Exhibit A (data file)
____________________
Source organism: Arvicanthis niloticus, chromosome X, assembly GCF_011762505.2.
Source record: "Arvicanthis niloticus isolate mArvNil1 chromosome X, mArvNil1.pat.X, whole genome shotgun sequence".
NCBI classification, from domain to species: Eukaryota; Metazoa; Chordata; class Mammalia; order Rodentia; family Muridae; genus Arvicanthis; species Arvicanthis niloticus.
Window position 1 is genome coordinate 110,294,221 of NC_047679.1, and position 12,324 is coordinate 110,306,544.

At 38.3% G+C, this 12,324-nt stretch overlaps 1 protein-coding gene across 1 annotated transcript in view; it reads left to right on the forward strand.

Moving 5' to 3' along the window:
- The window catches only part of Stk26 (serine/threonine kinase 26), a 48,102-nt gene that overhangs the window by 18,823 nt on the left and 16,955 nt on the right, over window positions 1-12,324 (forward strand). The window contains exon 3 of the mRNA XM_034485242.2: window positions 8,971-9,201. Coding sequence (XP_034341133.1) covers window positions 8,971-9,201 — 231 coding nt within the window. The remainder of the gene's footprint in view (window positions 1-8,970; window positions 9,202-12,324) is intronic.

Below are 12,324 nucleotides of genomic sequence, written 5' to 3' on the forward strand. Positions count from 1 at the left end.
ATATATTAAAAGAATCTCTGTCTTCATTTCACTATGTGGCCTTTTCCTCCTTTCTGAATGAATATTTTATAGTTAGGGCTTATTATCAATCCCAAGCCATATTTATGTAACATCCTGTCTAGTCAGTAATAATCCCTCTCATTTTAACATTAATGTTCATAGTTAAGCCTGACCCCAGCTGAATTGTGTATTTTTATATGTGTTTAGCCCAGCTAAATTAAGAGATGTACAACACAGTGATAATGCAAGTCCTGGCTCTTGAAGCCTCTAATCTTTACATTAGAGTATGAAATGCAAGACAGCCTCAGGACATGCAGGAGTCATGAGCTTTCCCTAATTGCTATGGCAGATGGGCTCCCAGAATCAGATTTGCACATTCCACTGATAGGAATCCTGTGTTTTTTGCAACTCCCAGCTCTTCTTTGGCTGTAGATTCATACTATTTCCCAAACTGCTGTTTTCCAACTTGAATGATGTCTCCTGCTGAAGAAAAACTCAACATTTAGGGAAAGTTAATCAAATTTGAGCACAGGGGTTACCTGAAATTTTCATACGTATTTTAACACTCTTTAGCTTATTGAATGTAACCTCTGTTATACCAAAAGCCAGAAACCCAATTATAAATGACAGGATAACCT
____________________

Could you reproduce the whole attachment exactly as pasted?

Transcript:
Source organism: Arvicanthis niloticus, chromosome X, assembly GCF_011762505.2.
Source record: "Arvicanthis niloticus isolate mArvNil1 chromosome X, mArvNil1.pat.X, whole genome shotgun sequence".
NCBI classification, from domain to species: Eukaryota; Metazoa; Chordata; class Mammalia; order Rodentia; family Muridae; genus Arvicanthis; species Arvicanthis niloticus.
Window position 1 is genome coordinate 110,294,221 of NC_047679.1, and position 12,324 is coordinate 110,306,544.

At 38.3% G+C, this 12,324-nt stretch overlaps 1 protein-coding gene across 1 annotated transcript in view; it reads left to right on the forward strand.

Moving 5' to 3' along the window:
- The window catches only part of Stk26 (serine/threonine kinase 26), a 48,102-nt gene that overhangs the window by 18,823 nt on the left and 16,955 nt on the right, over window positions 1-12,324 (forward strand). The window contains exon 3 of the mRNA XM_034485242.2: window positions 8,971-9,201. Coding sequence (XP_034341133.1) covers window positions 8,971-9,201 — 231 coding nt within the window. The remainder of the gene's footprint in view (window positions 1-8,970; window positions 9,202-12,324) is intronic.

Below are 12,324 nucleotides of genomic sequence, written 5' to 3' on the forward strand. Positions count from 1 at the left end.
ATATATTAAAAGAATCTCTGTCTTCATTTCACTATGTGGCCTTTTCCTCCTTTCTGAATGAATATTTTATAGTTAGGGCTTATTATCAATCCCAAGCCATATTTATGTAACATCCTGTCTAGTCAGTAATAATCCCTCTCATTTTAACATTAATGTTCATAGTTAAGCCTGACCCCAGCTGAATTGTGTATTTTTATATGTGTTTAGCCCAGCTAAATTAAGAGATGTACAACACAGTGATAATGCAAGTCCTGGCTCTTGAAGCCTCTAATCTTTACATTAGAGTATGAAATGCAAGACAGCCTCAGGACATGCAGGAGTCATGAGCTTTCCCTAATTGCTATGGCAGATGGGCTCCCAGAATCAGATTTGCACATTCCACTGATAGGAATCCTGTGTTTTTTGCAACTCCCAGCTCTTCTTTGGCTGTAGATTCATACTATTTCCCAAACTGCTGTTTTCCAACTTGAATGATGTCTCCTGCTGAAGAAAAACTCAACATTTAGGGAAAGTTAATCAAATTTGAGCACAGGGGTTACCTGAAATTTTCATACGTATTTTAACACTCTTTAGCTTATTGAATGTAACCTCTGTTATACCAAAAGCCAGAAACCCAATTATAAATGACAGGATAACCT